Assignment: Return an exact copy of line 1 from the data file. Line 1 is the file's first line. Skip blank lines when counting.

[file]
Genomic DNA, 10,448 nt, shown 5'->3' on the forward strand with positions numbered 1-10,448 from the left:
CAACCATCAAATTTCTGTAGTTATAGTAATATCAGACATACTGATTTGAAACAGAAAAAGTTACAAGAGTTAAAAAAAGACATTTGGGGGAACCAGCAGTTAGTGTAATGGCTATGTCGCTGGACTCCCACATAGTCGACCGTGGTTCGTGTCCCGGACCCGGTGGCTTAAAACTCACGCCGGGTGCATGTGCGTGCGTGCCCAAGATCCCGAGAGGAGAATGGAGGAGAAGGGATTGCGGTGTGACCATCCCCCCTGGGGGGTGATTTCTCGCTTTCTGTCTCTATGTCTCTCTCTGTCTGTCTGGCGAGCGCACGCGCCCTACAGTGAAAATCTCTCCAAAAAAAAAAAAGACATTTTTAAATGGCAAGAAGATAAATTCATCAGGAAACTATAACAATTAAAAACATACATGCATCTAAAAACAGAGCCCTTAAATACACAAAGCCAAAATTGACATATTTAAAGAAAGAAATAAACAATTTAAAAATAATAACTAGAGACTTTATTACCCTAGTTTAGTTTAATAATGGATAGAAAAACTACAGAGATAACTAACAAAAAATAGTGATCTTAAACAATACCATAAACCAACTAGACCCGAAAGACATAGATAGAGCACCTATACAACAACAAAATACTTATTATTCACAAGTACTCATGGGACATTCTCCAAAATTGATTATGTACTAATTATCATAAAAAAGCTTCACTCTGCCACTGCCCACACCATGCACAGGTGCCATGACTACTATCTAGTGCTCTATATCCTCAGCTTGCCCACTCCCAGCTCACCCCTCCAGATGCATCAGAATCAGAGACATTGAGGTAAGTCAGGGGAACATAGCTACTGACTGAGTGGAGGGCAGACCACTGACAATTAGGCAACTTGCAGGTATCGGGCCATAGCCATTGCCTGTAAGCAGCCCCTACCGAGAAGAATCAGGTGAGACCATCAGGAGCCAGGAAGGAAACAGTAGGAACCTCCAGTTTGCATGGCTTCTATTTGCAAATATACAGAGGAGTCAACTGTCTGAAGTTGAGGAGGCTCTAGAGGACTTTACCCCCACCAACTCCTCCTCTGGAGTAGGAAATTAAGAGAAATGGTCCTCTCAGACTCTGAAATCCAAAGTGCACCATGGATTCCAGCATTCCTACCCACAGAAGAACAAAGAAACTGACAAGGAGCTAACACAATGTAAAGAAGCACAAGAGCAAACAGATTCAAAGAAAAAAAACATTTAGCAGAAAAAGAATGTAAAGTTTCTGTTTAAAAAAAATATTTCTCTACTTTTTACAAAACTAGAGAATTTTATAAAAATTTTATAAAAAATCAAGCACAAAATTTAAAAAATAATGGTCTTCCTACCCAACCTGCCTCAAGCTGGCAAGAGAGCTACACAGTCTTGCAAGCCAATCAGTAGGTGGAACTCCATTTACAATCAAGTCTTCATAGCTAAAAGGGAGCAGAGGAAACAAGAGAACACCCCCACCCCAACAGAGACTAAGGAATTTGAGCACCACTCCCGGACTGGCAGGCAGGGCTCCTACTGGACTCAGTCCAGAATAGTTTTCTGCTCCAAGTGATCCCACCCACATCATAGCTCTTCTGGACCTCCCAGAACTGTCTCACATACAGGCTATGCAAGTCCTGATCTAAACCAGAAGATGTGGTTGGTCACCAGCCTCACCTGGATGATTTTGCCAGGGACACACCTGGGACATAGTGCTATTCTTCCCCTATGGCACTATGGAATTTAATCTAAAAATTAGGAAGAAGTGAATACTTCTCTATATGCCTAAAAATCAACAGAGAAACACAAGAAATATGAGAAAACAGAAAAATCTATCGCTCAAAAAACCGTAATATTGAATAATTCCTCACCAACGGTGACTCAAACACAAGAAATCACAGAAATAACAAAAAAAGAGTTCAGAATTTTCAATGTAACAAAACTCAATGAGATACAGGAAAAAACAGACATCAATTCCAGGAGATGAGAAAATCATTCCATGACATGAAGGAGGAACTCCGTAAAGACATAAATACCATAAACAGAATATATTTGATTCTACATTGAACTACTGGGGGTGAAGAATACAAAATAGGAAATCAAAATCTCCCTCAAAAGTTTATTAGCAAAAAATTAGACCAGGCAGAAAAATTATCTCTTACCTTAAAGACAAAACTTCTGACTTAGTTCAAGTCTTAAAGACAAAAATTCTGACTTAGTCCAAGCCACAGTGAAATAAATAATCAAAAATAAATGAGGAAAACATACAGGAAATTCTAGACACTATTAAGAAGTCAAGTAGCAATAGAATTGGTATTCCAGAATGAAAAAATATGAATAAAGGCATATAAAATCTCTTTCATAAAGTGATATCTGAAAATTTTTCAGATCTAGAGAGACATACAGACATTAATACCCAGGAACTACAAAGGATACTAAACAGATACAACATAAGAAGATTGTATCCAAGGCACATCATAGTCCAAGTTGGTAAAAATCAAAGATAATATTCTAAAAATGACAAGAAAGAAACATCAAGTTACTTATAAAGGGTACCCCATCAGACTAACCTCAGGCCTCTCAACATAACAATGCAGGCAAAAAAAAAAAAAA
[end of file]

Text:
Genomic DNA, 10,448 nt, shown 5'->3' on the forward strand with positions numbered 1-10,448 from the left: